Despite the recent watering down of net zero policies, the UK Government has the opportunity to restore some of the country’s climate leadership ahead of COP28 through its upcoming autumn budget. It’s not just paramount for the climate, but climate action will also help boost households and businesses, as well as grow the wider economy.
Lessons can be learned from what has been done across the Atlantic. The Inflation Reduction Act became law over a year ago in the US, with the EU responding in kind with its own plan to draw clean energy investment. Meanwhile, China continues to increase the pace and scale of its roll out of renewables. Yet despite ample opportunity, the UK continues to limp on without a clear plan.
Jeremy Hunt, the UK Chancellor of the Exchequer, promised the upcoming budget on 22nd November 2023 would be the UK’s response to the Inflation Reduction Act. At the same time, ministers have also tried to manage expectations that “the money just isn’t there” to replicate this kind of public investment.
However, the forthcoming COP28 summit in Dubai this December provides an opportunity to correct course. The UK is rightly proud to have been a leading driver of climate action, but should not rest on its laurels. A lack of leadership threatens the UK’s competitiveness as a destination for investment in green technologies.
Here are some of the fiscal measures the UK Government should adopt to support net zero and help businesses and households save money and invest.
Insulating buildings and expanding heat pumps to slash bills
The UK has some of the least efficient homes in Europe and a woeful track record on incentivising the switch to heat pumps. Mounting concerns about energy security due to the war in Ukraine have highlighted the enormous potential of energy efficiency to reduce energy waste, cut bills and slash global fossil fuel demand.
We need a revolution in building renovations, including more support for the heat pump roll-out and investment in home insulation. The UK Government currently plans to end the installation of fossil fuel heating systems in new-build properties in 2025. If it’s serious about accelerating heat pump uptake, this date should be brought forward – growing the UK heat pump value chain and ultimately bringing down costs. The UK Government must also be ambitious on minimum energy performance standards in privately rented homes, pulling our leaky housing stock up the EPC charts before 2030.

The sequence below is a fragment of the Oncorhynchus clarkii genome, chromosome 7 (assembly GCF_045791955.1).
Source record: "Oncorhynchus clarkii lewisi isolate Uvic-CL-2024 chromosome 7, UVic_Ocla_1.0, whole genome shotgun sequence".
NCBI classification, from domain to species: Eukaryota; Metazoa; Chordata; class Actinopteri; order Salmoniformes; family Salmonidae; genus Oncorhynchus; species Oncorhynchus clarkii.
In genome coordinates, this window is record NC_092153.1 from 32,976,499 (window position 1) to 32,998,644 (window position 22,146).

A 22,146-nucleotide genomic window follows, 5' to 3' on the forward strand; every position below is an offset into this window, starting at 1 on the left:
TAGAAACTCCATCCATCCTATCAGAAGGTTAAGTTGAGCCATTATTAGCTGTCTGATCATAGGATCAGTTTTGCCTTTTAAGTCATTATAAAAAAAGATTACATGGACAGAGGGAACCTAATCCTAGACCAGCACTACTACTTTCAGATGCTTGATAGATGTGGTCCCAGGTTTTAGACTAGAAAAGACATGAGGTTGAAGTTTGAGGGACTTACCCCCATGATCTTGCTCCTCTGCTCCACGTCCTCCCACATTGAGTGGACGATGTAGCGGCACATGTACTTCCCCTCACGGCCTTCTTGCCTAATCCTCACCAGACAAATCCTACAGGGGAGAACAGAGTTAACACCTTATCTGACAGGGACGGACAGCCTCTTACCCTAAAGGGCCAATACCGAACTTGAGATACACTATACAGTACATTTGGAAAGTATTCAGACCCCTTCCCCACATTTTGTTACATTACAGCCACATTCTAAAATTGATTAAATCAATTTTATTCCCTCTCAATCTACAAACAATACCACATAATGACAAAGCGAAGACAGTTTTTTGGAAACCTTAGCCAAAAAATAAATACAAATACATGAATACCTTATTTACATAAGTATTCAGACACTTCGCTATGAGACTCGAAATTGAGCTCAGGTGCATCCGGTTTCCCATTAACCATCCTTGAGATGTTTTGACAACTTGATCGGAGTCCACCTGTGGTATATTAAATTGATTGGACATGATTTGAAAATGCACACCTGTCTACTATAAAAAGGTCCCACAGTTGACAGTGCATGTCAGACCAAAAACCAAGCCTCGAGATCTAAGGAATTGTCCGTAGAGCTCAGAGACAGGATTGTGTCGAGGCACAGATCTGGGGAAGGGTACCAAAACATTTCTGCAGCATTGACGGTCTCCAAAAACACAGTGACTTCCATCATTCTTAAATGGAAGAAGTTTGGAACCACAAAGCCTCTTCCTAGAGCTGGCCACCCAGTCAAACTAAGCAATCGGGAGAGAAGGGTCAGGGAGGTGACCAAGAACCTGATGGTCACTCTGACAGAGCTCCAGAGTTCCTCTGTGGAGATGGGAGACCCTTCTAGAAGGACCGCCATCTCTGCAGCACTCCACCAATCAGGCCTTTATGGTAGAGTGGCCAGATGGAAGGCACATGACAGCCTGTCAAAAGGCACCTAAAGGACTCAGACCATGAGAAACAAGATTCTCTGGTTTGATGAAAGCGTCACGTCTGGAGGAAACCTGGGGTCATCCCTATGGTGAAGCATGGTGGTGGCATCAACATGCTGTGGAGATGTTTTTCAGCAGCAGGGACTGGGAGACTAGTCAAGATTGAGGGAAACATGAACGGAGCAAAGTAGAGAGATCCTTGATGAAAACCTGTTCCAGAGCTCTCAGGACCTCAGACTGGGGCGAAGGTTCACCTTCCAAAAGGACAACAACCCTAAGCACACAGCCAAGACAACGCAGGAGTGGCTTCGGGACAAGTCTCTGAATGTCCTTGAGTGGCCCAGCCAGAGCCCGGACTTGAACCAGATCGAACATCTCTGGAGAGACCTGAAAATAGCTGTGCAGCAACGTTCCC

The UK needs buildings that are fit for the future. They should be warm, productive spaces with low running costs. Energy efficient buildings are needed with connected climate-smart technology built in. That means rooftop solar providing for the electricity needs when it’s sunny, a heat pump warming the building, and EVs plugged into charging points providing battery storage.
Steel bailouts must have green strings attached
Decarbonising steelmaking is crucial for national security, protecting jobs and manufacturing the steel needed to build wind turbines and electric vehicles.
The UK Government committed a package of £500 million to support Tata Steel in decarbonising Port Talbot steelmaking plant. Meanwhile, British Steel’s Scunthorpe plant, the UK’s other major steelmaking facility, will still require funds to do the same.
For any future steel bailouts, the Chancellor Jeremy Hunt should look across the channel at how the EU is future-proofing state aid for the steel sector by requiring steelmakers to move away from coal and invest in hydrogen-based steel production as a prerequisite for financial support.
Boosting homegrown and cheap renewables
The decision to lift the de facto ban on onshore wind is very welcome, but when UK Government gives with one hand, it takes away with the other.
According to reports in The Guardian, ministers are considering restricting solar panel installations on farmland to protect food security. This overlooks evidence that using land for solar farms represents no significant risk to food security with substantial benefits for energy security.
The UK Government should focus on measures to boost investment in renewables while ending subsidies for fossil fuels.
Tax relief for electric vehicles drivers
Despite the delayed phase out date for new petrol and diesel vehicles, the UK Government has delivered on its plans for a Zero Emission Vehicle (ZEV) mandate. This will go some way in supporting faster uptake of electric vehicles, but there are still barriers holding back consumers and businesses from going electric.
Rishi Sunak has said he is on the side of drivers. But if this was true, he’d be doing everything in his power to make it easier for consumers switch to electric vehicles by slashing taxes on ZEVs.
The budget should introduce a package of tax measures to accelerate the switch to electric vehicles, including the following:
- Reduce VAT on public charging from 20% to 5% to match home charging.
- Extend the plug-in van grant beyond 2024/25 and allow an increase in the number of grants that end-users can access in 2023/24.
- Reverse plans to introduce Vehicle Excise Duty on ZEVs.
- Continue favourable company car taxation rates, including keeping ‘Benefit in Kind’ rates low for ZEVs up to 2030/31.
It’s not too late for the UK to showcase that it still has some of its climate credentials, to boost the green economy and build its energy security - but time is running out. COP28 is a good opportunity, but only if actions speak louder than words.